Madrassa teacher with al-Qaeda, ISI links held in BengaluruNew Delhi: Special Cell of Delhi Police has arrested a Madrassa teacher from Banashankari near Bangalore for making hate speeches and forging links with Pakistan-based militant organisation al-Qaeda.According to police, he has been identified as
New Delhi: Special Cell of Delhi Police has arrested a Madrassa teacher from Banashankari near Bangalore for making hate speeches and forging links with Pakistan-based militant organisation al-Qaeda.
According to police, he has been identified as Maulana Anzar Shah and has links with the al-Qaeda module in the Indian sub-continent.
A senior police officer said that Anzar will now be interrogated by officials to establish further links, adding that also under the scanner are his connections with Pakistani spy agency ISI.
"Investigation is underway. Further details will emerge during Anzar's interrogation," the official said.
Anzar, police said, studied at Darul Uloom, Deoband and is said to have some followers in Karnataka.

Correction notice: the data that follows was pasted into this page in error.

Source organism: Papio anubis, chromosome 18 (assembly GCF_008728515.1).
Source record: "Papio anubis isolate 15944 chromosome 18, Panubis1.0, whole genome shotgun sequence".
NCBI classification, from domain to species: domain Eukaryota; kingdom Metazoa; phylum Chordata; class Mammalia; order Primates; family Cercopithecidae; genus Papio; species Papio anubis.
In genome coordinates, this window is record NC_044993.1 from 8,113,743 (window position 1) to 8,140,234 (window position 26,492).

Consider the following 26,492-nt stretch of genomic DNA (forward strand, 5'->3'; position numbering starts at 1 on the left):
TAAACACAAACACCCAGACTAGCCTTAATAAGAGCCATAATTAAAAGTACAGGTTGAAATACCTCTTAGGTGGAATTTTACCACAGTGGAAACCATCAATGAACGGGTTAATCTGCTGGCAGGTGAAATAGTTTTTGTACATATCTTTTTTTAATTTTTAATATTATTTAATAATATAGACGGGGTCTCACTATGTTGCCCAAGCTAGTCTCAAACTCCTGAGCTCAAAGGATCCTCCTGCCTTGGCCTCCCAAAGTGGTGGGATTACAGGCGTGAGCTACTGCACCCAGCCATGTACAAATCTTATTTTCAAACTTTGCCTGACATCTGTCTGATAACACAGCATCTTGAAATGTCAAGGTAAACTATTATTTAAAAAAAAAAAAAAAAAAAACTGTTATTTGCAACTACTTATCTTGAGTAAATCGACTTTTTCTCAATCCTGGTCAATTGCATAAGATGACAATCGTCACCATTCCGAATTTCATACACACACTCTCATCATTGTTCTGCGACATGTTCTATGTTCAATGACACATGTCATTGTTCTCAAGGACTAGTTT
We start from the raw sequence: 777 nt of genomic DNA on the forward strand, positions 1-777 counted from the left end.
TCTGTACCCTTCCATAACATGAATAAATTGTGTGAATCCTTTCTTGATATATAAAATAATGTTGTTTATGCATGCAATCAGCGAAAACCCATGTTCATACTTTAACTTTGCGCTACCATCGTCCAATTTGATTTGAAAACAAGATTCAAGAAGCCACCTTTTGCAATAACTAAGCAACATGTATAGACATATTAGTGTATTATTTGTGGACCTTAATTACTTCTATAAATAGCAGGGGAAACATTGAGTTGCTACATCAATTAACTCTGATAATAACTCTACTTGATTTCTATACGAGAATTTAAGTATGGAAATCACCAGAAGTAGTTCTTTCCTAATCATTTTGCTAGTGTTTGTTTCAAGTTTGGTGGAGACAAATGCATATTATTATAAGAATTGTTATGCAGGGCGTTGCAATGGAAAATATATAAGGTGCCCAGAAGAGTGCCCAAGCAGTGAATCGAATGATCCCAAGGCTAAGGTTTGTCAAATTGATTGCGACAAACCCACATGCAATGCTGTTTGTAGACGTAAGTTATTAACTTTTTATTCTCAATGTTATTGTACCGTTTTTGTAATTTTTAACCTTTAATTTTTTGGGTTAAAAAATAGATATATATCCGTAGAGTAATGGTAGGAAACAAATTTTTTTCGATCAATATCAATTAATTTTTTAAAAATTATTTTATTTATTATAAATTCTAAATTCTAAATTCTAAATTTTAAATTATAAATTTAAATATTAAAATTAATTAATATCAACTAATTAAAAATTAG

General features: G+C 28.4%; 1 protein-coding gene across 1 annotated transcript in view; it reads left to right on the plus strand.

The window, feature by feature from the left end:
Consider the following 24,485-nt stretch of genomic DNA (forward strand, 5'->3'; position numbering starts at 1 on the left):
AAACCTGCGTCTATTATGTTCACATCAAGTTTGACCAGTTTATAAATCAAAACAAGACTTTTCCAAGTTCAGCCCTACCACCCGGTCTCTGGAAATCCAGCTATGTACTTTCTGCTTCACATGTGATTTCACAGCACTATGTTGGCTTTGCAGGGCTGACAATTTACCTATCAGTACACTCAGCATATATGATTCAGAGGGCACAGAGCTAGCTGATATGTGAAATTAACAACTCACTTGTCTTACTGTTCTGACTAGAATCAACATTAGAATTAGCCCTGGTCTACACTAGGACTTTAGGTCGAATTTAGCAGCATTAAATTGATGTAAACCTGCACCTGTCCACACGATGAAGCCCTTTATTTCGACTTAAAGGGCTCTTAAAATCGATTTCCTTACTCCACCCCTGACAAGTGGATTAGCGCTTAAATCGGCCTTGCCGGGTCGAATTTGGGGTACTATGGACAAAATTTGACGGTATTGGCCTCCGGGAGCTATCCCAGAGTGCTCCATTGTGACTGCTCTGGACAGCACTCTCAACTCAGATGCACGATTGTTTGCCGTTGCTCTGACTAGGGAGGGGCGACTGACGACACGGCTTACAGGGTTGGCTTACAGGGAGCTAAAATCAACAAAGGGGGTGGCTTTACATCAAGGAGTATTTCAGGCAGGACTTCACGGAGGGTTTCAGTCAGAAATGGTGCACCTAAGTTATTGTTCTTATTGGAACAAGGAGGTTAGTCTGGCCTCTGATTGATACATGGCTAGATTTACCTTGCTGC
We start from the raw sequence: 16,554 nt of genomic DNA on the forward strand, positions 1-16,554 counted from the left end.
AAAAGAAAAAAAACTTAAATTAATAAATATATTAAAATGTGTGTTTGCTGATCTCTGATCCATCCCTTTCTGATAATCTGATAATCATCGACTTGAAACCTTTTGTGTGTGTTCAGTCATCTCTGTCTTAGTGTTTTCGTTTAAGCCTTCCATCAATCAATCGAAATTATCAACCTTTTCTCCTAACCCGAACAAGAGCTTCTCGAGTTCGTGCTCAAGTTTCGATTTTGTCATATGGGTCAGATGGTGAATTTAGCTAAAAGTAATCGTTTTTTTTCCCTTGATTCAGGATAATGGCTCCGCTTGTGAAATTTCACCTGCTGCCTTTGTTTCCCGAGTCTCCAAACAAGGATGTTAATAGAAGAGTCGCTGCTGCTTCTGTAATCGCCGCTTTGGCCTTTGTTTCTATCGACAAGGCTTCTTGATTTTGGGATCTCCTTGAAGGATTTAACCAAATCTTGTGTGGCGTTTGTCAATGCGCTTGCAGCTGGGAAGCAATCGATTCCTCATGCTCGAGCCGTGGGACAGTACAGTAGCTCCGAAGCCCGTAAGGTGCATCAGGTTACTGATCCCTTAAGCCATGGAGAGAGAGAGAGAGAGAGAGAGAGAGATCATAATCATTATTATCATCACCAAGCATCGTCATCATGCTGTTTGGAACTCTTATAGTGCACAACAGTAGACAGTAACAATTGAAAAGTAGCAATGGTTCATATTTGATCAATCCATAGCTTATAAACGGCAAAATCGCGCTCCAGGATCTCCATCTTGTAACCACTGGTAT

Once employed at a mosque in Bengaluru, he was asked to leave after he delivered a speech demeaning women.
Police said that Mosque authorities had cautioned him in past against making hate speeches and provoking the youth but he ignored. Following this, intelligence agencies had kept Anzar under watch for his provocative speeches leading to arrest.
Anzar's arrest is the fourth arrest in operation against al-Qaida in the Indian Subcontinent (AQIS), the newest branch of the terrorist organization.
In December, an active module of al-Qaeda was busted with the arrest of Mohammed Asif, the head of its India operations. His arrest led to another suspected al-Qaeda operative, Rehman, being nabbed in Cuttack.
Special Cell teams are also conducting search operation in several cities, tracking other potential operatives of the jihadi outfit.
The arrest of all 4 al-Qaeda operatives came after its leader Ayman al Zawahiri announced the formation of an Indian wing of the terror group to raise the flag of jihad across the subcontinent.
Intelligence had suggested that ISI was helping al-Qaeda's Indian subcontinent wing, AQIS to carry out attacks in the country by targeting some prominent leaders and tourists spots.